Building an Insect Hotel for Winter Hibernation

An insect hotel improves a garden’s biodiversity and provides refuge for pollinators and pest controllers. Insects might not look like particularly significant visitors to your garden, but they’re vital to keeping the ecosystem working. If you want to help them get through the hard times or give them somewhere to breed, provide them with their own place to stay. With the cooler weather fast approaching now is the time to consider providing suitable hibernation habitat for beneficial insects that pollinate trees and vegetable crops, and control pests. After all, you will need them when the frantic planting season begins next Spring and what better way to start the season than having your own little colony of insects to help you on the way.

Sourced: http://www.ecoevolution.ie/blog/building-insect-hotel-winter-hibernation/

For the gardens that have a vast number of insect species living in them, one should consider building an elaborate bug hotel that can accommodate different types of bugs so that they don’t wander everywhere and into the house as well.

5 Star Bug Hotels

an image of bug%20hotel%20 A bug hotel

Most of us would agree that one thing that can spoil a beautiful summer day, are the bugs that go along with it. We as Canadians spend enormous amounts of money every year to keep those nasty insects away from us and our plants, but not all bugs are bad. Bugs play a monumental role in our gardens and perhaps we should be inviting them in instead of chasing them away. Insects serve many functions in the garden: They aerate the soil, pollinate blossoms, and control insect and plant pests; they also decompose dead materials, thereby reintroducing nutrients into the soil. Burrowing bugs such as ants and beetles dig tunnels that break up compacted soil and create channels for water, nutrients and air to travel to the roots of the plants. Bees and butterflies play a major role in pollinating fruit trees and flower blossoms. Gardeners love the lady bugs and spiders because they control the size of certain insect populations, such as aphids and caterpillars, which feed on new plant growth. Finally, all insects fertilize the soil with the nutrients from their droppings. So how do we encourage beneficial insects to come and stay in our garden. One recent trend is in the creation of bug hotels. Building structures out of different materials, such as wooden pallets, rocks, bricks, straw, tree branches etc. which gives the bugs a place to reside in or near your garden space. We will be building a bug hotel at the Champlain site this summer in order to encourage beneficial bugs to visit our garden and for educational purposes, so if you have any of the building materials listed above, that you would be willing to donate, please let us know and we will come and get it from you.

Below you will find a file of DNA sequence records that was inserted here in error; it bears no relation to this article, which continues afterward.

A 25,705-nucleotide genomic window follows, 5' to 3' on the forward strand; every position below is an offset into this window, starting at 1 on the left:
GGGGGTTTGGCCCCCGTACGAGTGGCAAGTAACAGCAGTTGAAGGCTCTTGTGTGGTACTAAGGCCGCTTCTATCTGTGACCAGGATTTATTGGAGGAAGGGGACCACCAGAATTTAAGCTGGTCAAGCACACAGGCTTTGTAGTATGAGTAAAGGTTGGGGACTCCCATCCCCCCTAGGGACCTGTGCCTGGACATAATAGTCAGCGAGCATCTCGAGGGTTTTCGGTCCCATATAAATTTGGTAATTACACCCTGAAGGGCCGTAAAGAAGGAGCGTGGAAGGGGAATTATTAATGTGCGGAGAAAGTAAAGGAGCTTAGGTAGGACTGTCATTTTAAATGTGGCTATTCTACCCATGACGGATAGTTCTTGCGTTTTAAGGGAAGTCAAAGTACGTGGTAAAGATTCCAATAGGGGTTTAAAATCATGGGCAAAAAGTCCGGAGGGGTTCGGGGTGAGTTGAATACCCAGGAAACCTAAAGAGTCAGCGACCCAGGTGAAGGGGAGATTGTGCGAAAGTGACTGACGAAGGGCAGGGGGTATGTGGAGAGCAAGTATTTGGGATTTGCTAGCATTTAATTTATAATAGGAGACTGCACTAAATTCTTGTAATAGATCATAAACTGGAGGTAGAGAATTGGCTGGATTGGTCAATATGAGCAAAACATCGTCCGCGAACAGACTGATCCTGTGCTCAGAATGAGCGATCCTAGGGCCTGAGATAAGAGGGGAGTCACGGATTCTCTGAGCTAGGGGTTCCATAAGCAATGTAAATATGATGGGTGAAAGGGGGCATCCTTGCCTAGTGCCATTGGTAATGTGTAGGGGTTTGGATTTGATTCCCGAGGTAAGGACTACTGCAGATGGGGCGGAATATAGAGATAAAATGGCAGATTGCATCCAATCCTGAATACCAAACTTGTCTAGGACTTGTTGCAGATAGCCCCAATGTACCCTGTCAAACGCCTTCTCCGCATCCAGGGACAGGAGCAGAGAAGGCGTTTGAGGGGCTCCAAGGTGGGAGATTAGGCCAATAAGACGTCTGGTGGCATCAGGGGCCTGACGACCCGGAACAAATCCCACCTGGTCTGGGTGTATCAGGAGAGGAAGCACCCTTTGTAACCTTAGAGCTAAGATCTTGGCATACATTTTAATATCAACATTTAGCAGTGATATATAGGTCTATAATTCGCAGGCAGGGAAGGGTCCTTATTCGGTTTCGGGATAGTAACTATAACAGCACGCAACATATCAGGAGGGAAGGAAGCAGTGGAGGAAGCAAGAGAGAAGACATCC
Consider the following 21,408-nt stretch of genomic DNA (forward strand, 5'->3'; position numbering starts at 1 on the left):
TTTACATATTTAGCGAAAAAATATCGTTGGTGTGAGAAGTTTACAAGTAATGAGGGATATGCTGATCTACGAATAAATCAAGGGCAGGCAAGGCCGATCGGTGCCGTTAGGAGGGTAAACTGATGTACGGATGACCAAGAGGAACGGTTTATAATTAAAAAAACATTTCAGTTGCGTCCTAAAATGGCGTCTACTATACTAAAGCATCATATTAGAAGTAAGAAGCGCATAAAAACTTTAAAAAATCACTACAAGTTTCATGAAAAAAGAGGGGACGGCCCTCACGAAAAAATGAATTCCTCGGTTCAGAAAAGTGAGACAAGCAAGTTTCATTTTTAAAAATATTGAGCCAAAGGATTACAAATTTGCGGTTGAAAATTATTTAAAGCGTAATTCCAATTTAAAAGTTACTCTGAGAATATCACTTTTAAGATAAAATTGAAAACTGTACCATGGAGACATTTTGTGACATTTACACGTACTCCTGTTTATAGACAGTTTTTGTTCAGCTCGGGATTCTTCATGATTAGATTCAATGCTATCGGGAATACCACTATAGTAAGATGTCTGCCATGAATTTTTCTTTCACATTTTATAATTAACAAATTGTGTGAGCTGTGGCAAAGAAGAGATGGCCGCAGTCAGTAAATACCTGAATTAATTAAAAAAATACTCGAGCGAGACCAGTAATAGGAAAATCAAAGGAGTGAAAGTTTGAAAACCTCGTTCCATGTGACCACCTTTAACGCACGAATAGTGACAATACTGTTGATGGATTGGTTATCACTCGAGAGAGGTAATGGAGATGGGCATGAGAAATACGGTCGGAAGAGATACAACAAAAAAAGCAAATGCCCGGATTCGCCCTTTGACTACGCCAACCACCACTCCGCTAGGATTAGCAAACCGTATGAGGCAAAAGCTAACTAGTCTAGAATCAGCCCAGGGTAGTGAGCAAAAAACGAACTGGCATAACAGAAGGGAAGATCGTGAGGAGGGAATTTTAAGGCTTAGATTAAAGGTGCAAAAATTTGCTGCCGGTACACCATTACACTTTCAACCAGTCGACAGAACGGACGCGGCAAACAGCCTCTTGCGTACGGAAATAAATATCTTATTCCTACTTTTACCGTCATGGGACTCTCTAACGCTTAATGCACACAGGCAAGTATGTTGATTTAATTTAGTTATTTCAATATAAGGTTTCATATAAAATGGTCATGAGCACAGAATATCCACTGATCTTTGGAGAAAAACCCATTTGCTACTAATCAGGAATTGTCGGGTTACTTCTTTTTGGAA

an image of bug%20hotel%20 Bug Hotel | by London

Source: http://www.morinvillecommunitygardens.com/2012/04/5-star-bug-hotels/